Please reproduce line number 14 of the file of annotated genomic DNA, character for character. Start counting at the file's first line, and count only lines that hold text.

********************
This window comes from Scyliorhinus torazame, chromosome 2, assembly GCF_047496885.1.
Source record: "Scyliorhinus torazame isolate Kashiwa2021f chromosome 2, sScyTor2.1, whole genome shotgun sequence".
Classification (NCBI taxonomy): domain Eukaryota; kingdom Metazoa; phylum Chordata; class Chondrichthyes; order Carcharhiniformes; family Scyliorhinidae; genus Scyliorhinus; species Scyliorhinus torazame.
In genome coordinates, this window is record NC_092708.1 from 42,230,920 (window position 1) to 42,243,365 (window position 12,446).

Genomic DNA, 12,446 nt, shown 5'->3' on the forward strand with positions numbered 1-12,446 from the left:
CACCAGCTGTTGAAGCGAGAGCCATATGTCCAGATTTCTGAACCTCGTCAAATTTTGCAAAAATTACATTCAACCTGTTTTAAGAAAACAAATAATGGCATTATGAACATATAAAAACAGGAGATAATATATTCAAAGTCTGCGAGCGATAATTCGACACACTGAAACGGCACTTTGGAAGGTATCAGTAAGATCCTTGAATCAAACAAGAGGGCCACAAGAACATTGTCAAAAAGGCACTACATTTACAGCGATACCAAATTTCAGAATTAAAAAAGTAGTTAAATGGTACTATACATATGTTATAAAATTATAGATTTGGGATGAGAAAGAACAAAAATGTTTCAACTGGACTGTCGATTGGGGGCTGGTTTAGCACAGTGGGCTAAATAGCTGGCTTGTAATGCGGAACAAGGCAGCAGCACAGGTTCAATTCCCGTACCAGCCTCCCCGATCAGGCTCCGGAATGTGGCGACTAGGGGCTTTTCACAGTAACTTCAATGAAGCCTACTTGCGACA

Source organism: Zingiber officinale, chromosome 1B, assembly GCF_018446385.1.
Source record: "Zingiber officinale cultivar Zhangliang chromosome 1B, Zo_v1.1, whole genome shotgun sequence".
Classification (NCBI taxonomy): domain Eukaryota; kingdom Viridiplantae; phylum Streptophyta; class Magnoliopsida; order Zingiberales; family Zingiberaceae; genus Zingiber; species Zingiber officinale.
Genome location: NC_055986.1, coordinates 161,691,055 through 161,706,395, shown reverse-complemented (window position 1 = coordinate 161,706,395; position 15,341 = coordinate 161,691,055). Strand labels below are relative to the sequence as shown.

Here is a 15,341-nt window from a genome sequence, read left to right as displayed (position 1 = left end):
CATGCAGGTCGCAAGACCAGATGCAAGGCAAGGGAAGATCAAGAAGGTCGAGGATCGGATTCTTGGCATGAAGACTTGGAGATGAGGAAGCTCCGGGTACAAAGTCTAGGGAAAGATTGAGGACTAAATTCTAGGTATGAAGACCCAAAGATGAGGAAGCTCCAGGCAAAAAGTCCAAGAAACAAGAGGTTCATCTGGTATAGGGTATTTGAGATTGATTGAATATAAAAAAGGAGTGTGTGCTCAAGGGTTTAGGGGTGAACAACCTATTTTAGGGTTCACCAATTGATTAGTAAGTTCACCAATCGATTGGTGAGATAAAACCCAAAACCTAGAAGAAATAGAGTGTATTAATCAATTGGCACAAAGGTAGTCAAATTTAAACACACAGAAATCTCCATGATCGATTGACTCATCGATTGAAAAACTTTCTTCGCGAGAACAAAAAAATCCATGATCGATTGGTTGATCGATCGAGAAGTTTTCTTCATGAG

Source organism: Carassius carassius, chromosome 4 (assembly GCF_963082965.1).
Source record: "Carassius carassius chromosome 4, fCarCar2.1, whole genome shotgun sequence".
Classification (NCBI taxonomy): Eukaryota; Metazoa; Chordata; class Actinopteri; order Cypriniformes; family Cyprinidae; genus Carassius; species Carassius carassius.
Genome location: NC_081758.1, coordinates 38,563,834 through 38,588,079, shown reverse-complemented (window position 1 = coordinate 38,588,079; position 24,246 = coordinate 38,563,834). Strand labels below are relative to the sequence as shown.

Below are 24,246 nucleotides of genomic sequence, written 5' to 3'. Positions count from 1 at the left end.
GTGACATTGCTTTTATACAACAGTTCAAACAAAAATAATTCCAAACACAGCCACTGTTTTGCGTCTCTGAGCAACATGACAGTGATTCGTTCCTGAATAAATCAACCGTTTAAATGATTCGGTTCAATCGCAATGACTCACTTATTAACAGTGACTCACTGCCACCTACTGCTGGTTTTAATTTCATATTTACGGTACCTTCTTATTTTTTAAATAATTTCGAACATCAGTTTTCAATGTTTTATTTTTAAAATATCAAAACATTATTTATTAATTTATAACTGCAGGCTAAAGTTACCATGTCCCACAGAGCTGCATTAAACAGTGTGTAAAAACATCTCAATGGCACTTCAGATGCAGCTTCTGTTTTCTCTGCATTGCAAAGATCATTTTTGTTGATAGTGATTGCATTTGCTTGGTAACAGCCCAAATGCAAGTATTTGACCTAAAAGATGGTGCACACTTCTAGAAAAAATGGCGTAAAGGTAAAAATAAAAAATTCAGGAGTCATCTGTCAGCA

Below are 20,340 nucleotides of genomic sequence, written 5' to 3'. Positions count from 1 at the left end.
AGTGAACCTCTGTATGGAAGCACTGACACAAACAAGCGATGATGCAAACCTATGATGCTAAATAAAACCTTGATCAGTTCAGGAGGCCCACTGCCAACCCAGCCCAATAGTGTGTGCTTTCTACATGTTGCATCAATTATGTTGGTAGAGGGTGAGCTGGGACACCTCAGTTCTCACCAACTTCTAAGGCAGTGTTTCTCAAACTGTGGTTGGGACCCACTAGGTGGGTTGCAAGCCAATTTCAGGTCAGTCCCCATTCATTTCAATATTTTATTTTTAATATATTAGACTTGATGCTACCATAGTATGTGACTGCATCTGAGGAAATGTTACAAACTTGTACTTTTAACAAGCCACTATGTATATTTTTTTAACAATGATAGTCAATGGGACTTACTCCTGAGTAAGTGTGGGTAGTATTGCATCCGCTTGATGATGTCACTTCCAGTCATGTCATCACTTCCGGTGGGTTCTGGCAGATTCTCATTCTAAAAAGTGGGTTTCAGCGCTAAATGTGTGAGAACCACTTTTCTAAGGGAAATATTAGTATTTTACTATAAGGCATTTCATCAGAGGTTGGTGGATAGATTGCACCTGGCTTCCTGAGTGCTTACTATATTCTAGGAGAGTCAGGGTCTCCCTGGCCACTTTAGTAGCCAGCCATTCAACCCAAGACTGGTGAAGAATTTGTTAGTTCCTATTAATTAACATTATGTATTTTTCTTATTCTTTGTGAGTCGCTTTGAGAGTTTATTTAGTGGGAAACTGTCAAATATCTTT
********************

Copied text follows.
Source record: "Carassius carassius chromosome 4, fCarCar2.1, whole genome shotgun sequence".